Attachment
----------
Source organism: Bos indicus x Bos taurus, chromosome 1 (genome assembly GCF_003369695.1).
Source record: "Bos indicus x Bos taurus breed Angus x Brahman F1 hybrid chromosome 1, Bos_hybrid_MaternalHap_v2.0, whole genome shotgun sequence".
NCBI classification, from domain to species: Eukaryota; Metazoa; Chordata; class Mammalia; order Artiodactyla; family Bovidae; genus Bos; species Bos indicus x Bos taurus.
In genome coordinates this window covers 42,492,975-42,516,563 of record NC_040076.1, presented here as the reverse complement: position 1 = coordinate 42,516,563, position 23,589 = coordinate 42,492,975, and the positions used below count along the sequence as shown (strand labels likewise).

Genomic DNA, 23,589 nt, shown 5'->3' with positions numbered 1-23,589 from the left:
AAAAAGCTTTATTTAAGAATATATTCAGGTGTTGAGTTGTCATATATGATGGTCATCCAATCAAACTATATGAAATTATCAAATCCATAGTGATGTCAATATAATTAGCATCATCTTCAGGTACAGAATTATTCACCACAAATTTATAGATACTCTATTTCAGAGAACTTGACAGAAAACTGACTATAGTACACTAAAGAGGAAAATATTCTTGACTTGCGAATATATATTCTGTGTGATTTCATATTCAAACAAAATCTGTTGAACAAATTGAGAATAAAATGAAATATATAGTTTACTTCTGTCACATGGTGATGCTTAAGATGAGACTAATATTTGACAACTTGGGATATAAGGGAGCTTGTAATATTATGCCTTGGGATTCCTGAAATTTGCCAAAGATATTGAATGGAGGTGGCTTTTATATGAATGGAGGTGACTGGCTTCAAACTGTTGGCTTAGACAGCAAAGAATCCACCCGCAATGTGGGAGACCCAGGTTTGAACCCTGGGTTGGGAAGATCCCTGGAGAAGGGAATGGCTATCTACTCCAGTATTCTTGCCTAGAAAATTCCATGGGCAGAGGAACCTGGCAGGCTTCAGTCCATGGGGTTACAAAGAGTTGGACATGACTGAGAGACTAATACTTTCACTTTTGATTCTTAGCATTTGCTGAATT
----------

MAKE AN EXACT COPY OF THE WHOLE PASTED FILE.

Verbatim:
Source organism: Bos indicus x Bos taurus, chromosome 1 (genome assembly GCF_003369695.1).
Source record: "Bos indicus x Bos taurus breed Angus x Brahman F1 hybrid chromosome 1, Bos_hybrid_MaternalHap_v2.0, whole genome shotgun sequence".
NCBI classification, from domain to species: Eukaryota; Metazoa; Chordata; class Mammalia; order Artiodactyla; family Bovidae; genus Bos; species Bos indicus x Bos taurus.
In genome coordinates this window covers 42,492,975-42,516,563 of record NC_040076.1, presented here as the reverse complement: position 1 = coordinate 42,516,563, position 23,589 = coordinate 42,492,975, and the positions used below count along the sequence as shown (strand labels likewise).

Genomic DNA, 23,589 nt, shown 5'->3' with positions numbered 1-23,589 from the left:
AAAAAGCTTTATTTAAGAATATATTCAGGTGTTGAGTTGTCATATATGATGGTCATCCAATCAAACTATATGAAATTATCAAATCCATAGTGATGTCAATATAATTAGCATCATCTTCAGGTACAGAATTATTCACCACAAATTTATAGATACTCTATTTCAGAGAACTTGACAGAAAACTGACTATAGTACACTAAAGAGGAAAATATTCTTGACTTGCGAATATATATTCTGTGTGATTTCATATTCAAACAAAATCTGTTGAACAAATTGAGAATAAAATGAAATATATAGTTTACTTCTGTCACATGGTGATGCTTAAGATGAGACTAATATTTGACAACTTGGGATATAAGGGAGCTTGTAATATTATGCCTTGGGATTCCTGAAATTTGCCAAAGATATTGAATGGAGGTGGCTTTTATATGAATGGAGGTGACTGGCTTCAAACTGTTGGCTTAGACAGCAAAGAATCCACCCGCAATGTGGGAGACCCAGGTTTGAACCCTGGGTTGGGAAGATCCCTGGAGAAGGGAATGGCTATCTACTCCAGTATTCTTGCCTAGAAAATTCCATGGGCAGAGGAACCTGGCAGGCTTCAGTCCATGGGGTTACAAAGAGTTGGACATGACTGAGAGACTAATACTTTCACTTTTGATTCTTAGCATTTGCTGAATT